• Hypocritical Humor: Count the number of times Tezzeret refers to Jace as a "vicious little gutter monkey" in his narration, then ponder just how well that describes Tezzeret himself growing up in the slums.
  • I Know You Know I Know: Jace and Tezzeret play this game early in the novel — each tries to anticipate the other's moves on Esper, each knowing that the other is doing the same thing.
  • Indy Ploy: When Tezzeret fights Renn, he has to make up his strategy on the fly — and he hates improvising. It involves injecting himself with sangrite (without any of the usual tools for doing that) slowly enough that it won't immediately make him explode.
  • Like an Old Married Couple: After a while, Tezzeret and Doctor Jest go this way and stridently lampshade it — after all, it's not often the part about "becoming one flesh" is so very literal. It turns out Doctor Jest is an aspect of Tezzeret himself, basically representing who he might have been had he not been a Tidehollow gutter-rat, which explains both his nasty sense of humour and why they seem to have so much fun arguing.
  • MacGyvering: Tezzeret manages to perform an impromptu heart surgery on himself in an empty cave with no tools, in the span of just a few minutes. He doesn't even have a box of scraps.
  • Naked on Arrival: Tezzeret is naked in the first scene. He spends a lot of time naked in the book, since he keeps getting yanked across space and time and his clothes don't come with him.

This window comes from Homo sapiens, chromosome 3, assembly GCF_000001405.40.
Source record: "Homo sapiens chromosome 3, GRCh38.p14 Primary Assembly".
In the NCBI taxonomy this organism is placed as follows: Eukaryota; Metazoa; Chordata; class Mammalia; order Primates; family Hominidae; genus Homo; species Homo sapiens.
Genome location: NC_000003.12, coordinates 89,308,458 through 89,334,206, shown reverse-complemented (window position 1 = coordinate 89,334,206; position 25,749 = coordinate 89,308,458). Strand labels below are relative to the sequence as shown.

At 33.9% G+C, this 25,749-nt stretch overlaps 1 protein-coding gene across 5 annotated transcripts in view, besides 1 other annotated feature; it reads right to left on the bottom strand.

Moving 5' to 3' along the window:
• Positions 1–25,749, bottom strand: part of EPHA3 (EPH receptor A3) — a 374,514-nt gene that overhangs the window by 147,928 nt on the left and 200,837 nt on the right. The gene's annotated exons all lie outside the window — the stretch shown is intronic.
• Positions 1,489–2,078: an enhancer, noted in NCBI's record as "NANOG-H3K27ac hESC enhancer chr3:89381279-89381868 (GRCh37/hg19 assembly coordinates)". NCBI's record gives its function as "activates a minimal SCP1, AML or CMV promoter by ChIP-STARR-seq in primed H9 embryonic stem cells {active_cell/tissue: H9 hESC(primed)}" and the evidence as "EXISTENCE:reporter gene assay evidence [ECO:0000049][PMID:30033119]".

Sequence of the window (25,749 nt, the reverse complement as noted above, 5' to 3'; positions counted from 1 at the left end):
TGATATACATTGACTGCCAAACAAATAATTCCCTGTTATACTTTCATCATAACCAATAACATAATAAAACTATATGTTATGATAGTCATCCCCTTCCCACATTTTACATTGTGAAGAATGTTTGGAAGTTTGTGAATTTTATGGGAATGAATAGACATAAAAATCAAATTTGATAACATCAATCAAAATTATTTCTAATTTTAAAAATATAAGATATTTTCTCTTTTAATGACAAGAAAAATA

• Paranoia Gambit: Played by Tezzeret against Jace at the end of the book.
  • Place Beyond Time: The Metal Island, where it is somehow always "now".
  • Punched Across the Room: Nicol Bolas casually backhands Tezzeret when he wakes up, knocking him into the opposite wall of the cave.
  • Pun-Based Title: One so obvious that it's easy to miss. People don't often refer to a "test of metal". The phrase is usually "test of mettle", as in spiritual integrity and resilience, but the peculiarities of Esper philosophy (where some regard flesh as inherently sinful, to be replaced with sinless metal) and Tezzeret's situation (undergoing a quasi-spiritual quest to find the source of said metal) make the punny version weirdly apt.
  • Riddling Sphinx/Riddle Me This: This story is chock-full of sphinxes, so this is a major plot point; Tezzeret has all sorts of riddles to solve.
  • Super Mode: Thanks to a quick injection of sangrite into the bloodstream.
  • Switching P.O.V.: Third-person omniscient in the Metal Island sections, first-person in Tezzeret's sections, third-person limited from Bolas's point of view in the epilogue, and with one chapter each from the point of view of Jace and Baltrice.
  • Time Master: Clockworkers. Silas Renn can manipulate the flow of time and even reach into or travel between alternate timelines.
  • Understatement: After biting a man in half for telling a bad joke: "[Nicol Bolas] was not known for his sense of humor."
  • Unobtainium: Etherium. As far as anyone knows, the one who invented it left a finite amount, some allusions to the way to create more, and then vanished completely without elaborating.
  • The Watson: Doctor Jest often serves this purpose, giving Tezzeret someone to converse with and explain things to when the story demands it, as well as someone to bounce off so that he doesn't spend the entire novel in monologue.
  • Which Me?: Turns up when Nicol Bolas uses clockworking to pull alternate-timeline versions of himself (as a zombie) and his minions into the present timeline.